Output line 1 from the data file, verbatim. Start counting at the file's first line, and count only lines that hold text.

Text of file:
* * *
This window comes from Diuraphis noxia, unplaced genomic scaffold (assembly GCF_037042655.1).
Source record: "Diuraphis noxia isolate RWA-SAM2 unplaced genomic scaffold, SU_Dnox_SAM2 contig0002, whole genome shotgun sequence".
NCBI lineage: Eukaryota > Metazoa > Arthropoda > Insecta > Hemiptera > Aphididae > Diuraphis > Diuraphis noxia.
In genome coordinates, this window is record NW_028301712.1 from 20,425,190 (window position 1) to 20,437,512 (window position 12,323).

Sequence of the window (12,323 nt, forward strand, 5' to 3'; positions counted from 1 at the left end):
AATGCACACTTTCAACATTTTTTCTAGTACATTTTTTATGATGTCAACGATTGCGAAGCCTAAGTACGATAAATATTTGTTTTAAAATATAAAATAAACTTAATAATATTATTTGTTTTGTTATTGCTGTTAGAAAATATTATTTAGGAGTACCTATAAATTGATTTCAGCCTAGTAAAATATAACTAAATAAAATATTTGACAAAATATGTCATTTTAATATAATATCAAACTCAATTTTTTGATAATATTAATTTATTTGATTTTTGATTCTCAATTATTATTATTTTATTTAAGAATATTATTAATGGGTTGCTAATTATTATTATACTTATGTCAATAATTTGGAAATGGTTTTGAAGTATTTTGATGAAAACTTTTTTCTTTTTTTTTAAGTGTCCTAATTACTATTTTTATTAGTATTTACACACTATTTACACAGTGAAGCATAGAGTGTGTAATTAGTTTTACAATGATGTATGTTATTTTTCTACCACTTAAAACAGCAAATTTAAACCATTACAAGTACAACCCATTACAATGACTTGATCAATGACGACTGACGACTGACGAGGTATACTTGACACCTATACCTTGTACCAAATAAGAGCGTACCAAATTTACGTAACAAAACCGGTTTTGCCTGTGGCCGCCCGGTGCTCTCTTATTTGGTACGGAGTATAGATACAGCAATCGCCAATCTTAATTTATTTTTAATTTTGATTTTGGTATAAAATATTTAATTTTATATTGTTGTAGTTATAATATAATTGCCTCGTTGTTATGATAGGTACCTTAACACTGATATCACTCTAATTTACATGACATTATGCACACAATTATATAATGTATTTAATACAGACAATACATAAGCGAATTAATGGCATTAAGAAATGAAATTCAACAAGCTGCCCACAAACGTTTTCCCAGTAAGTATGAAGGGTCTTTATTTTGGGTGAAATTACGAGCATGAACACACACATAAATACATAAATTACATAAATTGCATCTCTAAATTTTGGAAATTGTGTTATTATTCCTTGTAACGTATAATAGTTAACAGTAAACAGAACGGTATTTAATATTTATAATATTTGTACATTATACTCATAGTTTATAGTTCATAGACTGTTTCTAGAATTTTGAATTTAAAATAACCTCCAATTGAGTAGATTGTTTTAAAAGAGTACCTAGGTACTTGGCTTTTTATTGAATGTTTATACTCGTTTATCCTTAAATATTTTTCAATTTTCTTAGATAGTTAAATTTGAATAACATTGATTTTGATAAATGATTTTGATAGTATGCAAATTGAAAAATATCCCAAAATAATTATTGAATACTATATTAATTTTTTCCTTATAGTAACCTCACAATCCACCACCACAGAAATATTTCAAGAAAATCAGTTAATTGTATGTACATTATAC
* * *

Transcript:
This window comes from Diuraphis noxia, unplaced genomic scaffold (assembly GCF_037042655.1).